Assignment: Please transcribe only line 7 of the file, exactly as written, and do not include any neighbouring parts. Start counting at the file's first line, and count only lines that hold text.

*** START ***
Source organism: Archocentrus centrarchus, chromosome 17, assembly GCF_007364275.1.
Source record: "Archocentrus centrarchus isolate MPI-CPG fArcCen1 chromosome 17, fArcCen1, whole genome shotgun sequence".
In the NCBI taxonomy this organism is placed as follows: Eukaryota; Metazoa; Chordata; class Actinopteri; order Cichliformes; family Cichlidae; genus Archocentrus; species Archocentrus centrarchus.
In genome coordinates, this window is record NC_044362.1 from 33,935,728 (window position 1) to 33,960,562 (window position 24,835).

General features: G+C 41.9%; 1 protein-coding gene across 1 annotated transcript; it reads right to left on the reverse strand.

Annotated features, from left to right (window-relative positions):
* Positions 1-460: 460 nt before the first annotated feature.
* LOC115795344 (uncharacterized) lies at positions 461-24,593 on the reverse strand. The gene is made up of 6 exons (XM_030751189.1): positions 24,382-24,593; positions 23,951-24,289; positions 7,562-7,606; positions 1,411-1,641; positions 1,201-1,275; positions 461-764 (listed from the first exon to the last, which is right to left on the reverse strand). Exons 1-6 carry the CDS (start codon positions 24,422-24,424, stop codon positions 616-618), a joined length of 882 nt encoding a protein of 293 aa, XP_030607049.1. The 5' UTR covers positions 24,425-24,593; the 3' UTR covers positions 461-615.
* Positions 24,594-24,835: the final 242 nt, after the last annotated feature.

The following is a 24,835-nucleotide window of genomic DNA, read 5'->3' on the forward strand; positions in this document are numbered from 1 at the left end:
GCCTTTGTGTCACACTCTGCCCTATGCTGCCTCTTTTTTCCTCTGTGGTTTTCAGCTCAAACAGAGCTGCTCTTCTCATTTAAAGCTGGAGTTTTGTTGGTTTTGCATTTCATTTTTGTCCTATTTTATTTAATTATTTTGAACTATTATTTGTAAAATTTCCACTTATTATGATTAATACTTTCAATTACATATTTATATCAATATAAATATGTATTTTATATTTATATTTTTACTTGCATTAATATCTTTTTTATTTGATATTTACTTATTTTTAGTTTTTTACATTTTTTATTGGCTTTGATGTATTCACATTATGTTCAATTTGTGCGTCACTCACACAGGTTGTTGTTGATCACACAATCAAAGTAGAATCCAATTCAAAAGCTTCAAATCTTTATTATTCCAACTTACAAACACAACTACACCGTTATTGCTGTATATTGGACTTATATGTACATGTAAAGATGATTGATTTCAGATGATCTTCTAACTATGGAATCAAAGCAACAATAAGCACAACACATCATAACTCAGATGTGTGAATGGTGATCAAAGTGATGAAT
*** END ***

* Positions 1-460: 460 nt before the first annotated feature.